What else? It will need the cable companies to see the writing on the wall. That really all they are can be condensed down to bandwidth providers. I don’t even mind paying more for that bandwidth as long as they stay out of deciding what content they’ll allow me to view (are you listening Verizon, DirectTV, Cox, and ComCast?). People are already cutting cord from cable and it isn’t that hard for most. I haven’t done it yet myself because there’s a lot of channels that currently don’t go through the AppleTV and I don’t want to juggle between over the air transmissions and the content that has made the trip to the future.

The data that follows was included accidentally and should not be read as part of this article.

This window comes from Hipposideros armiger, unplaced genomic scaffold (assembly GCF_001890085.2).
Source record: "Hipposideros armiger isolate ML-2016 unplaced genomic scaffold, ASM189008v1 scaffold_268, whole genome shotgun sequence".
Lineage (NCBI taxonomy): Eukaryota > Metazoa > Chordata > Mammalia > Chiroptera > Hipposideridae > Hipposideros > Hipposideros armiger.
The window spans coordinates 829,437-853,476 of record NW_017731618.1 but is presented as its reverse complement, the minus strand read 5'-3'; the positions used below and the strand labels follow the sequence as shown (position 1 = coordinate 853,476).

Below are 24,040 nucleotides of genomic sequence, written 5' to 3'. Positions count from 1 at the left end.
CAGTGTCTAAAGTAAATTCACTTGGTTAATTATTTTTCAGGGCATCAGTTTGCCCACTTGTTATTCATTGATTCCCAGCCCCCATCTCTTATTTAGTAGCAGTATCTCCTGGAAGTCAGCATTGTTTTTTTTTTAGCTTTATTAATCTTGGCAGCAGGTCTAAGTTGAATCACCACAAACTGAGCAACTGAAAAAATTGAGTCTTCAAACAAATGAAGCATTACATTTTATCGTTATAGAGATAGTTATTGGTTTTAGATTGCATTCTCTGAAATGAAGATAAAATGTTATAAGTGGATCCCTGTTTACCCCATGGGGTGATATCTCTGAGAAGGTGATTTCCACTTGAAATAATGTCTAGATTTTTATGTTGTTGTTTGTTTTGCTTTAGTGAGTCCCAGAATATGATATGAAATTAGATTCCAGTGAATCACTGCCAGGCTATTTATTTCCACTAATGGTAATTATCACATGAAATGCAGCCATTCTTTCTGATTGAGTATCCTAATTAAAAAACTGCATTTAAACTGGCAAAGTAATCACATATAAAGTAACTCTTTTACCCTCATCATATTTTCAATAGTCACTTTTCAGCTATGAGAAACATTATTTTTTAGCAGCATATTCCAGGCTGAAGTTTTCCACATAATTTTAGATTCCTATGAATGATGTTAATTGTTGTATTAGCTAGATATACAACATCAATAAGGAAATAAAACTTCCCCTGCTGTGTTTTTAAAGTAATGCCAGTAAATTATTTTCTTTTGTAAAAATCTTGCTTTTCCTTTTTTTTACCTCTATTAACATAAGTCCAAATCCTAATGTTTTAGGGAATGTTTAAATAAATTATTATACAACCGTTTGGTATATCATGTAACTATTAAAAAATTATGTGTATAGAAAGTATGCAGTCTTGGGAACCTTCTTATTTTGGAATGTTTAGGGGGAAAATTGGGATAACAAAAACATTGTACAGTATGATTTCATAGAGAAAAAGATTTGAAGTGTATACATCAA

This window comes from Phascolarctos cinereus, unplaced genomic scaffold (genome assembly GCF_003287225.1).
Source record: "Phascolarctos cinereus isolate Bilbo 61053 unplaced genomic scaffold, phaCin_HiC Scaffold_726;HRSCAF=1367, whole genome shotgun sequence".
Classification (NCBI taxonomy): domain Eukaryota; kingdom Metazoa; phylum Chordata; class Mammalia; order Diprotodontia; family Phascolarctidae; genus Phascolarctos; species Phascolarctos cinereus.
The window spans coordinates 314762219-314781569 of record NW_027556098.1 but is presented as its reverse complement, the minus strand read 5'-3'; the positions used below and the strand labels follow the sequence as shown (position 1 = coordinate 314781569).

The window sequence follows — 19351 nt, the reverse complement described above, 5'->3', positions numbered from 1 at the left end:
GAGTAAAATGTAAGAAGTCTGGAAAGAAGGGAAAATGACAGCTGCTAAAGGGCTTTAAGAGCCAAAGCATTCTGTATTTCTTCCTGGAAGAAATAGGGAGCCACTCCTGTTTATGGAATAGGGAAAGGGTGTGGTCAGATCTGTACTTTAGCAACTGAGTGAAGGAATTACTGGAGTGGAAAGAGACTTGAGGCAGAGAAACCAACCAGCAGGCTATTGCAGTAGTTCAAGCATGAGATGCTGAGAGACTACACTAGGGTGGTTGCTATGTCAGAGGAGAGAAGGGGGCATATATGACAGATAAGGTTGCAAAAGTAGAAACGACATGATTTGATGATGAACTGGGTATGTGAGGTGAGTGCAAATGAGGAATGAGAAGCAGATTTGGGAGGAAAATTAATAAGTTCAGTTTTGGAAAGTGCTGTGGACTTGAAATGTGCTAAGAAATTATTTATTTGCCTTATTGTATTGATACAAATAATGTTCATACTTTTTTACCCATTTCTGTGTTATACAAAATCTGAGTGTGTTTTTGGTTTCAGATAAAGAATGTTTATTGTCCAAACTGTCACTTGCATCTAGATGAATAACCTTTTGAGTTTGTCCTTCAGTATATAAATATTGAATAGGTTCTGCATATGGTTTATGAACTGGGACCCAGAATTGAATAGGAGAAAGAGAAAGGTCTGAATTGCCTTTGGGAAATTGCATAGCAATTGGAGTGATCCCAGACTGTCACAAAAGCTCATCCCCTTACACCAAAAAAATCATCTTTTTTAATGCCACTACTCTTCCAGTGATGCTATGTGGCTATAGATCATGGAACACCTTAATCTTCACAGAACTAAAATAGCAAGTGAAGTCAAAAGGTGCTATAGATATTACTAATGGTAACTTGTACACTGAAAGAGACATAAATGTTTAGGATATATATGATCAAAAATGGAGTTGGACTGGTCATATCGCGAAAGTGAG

So where does that leave Apple? They need to get companies to listen to them and get their content on a future AppleTV. They need to develop a remote that ISN’T a chicklet easily lost in the couch cushions. Just buy Belkin or license the Harmony from them and make a touch screen remote. The remote needs to be able to be updated (like the AppleTV does on occasion). Wirelessly would be great, but not a “Must Have” at least at first. For all those people currently screaming at their monitor (you should stop doing that. People will talk), yes I know the remote app for iOS can do all these things, but not everyone has an iPhone/iPad/iPod Touch and if they don’t want one of them they shouldn’t have to buy one. Releasing the Remote App to Android is a good idea too. Just get them into the market and most likely a few (more than a few probably) might consider an iOS device next time around. They need to have an AppleTV App Store where people can go and get the channels they want to watch. Let’s not forget the part that has Sony, Nintendo, and Microsoft quaking in their booties, games. iOS already has the hooks for game controllers and a few are out there now, so why not have some of the relevant iOS games (not all touch games translate well to a controller interface) available too?